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What the US’ Energy Act of 2020 means for data centres in the near future

Amidst much of the noise at the end of last year, an important development in the US – the first of its kind in 13 years – has opened the door to a new chapter for operators.

By João Marques Lima

Founder and Editor, The Tech Capital

3 Mins

February 09, 2021 | 12:24 PM GMT

As the world dealt with the Covid-19 pandemic, the US congress passed on December 21, one of the largest relief and spending bill any nation has yet approved at US$2.3 trillion.

However, and as historical as the overall bill is, part of it covers important news for the hosting sector.

The Energy Act of 2020 (the Act), was passed in the same bill and seeks to phase out hydrofluorocarbons, a potent greenhouse gas.

The Act also includes a $35 billion spending budget to advance renewable energy and zero-emission technology.

With data centres on a journey towards carbon neutrality by the end of the decade, the new Act will bring to the table operators from across the country.

Greenberg Traurig LLP’s partners and shareholders Kemal Hawa and Emily Gooding Naughton, and associate Whitney L. Smith, have highlighted that the recently enacted Act covers a broad range of energy efficiency and research and development initiatives, “including a few specifically targeting the data centre industry”.  

The portion of the Act addressing the data centre industry outlines the following initiatives and next steps, they highlighted in The National Law Review:

  • Collaboration between the Department of Energy and the Environmental Protection Agency and key industry stakeholders, including data centre operators and facility managers, to assess “specifications, measurements, best practices, and benchmarks” for increased energy efficiency;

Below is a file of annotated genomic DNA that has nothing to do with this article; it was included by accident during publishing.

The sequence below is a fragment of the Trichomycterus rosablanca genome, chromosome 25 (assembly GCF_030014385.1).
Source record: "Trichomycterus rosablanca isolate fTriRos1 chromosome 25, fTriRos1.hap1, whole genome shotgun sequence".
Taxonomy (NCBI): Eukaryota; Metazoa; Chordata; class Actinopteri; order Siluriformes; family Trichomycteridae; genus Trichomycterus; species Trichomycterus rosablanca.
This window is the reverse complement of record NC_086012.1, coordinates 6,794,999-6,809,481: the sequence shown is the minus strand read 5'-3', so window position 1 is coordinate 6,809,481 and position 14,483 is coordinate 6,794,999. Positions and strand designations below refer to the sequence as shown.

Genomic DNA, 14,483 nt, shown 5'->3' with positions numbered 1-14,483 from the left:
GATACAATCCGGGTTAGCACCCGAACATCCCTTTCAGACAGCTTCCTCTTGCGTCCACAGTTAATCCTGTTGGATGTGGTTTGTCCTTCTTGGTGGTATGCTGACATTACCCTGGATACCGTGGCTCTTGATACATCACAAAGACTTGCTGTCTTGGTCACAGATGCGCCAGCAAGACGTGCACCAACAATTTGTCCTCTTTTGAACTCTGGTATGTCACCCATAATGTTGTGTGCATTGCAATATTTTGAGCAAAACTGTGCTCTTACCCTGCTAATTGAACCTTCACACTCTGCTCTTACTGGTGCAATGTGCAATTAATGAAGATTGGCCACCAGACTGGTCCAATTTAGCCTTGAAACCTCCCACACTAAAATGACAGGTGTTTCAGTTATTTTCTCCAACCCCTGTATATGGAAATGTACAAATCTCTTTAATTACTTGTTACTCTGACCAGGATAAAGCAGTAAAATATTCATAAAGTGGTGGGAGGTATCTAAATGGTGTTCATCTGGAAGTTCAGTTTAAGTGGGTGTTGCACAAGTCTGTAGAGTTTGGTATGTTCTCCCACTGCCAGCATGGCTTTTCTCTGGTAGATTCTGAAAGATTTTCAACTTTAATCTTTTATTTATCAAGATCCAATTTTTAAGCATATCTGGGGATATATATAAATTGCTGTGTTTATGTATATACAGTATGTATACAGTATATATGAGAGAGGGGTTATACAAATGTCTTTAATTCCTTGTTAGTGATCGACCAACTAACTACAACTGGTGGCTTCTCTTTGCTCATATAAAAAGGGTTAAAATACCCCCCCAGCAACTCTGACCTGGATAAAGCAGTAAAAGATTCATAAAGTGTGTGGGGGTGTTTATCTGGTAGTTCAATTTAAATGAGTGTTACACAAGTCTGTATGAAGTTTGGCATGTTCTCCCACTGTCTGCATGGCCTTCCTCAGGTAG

• Publication of an in-depth report on data centres analysing historical energy and water usage and efficiency, and suggesting best practices;
  • Creation of an information-sharing initiative relating to energy usage at federally owned data centres to encourage further data centre “innovation, optimisation, and consolidation”;
  • Establishment of a program to certify energy practitioners qualified to evaluate the energy usage and efficiency opportunities in federally owned and operated data centres.

“This portion of the Act was advanced, in large part, by Congress’s desire to save costs and achieve greater efficiency for federal government data centres, but it also codifies a broader trend in the industry toward energy efficiency and “green” power,” the three Greenberg Traurig LLP executives said.

For years, hyperscalers and many data centre providers have been working toward more energy efficient and sustainable practices, including commitments to carbon neutrality and the use of renewable energy sources, among other measures. Now, with the federal government moving more swiftly in the same direction, this trend could soon be the norm.

“Data centre operators and customers should continue to monitor implementation of the Act for opportunities to collaborate on best practices and participate in certification and incentive programs that may result from these new energy efficiency initiatives,” Hawa, Naughton and Smith said.

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João Marques Lima

Founder and Editor, The Tech Capital

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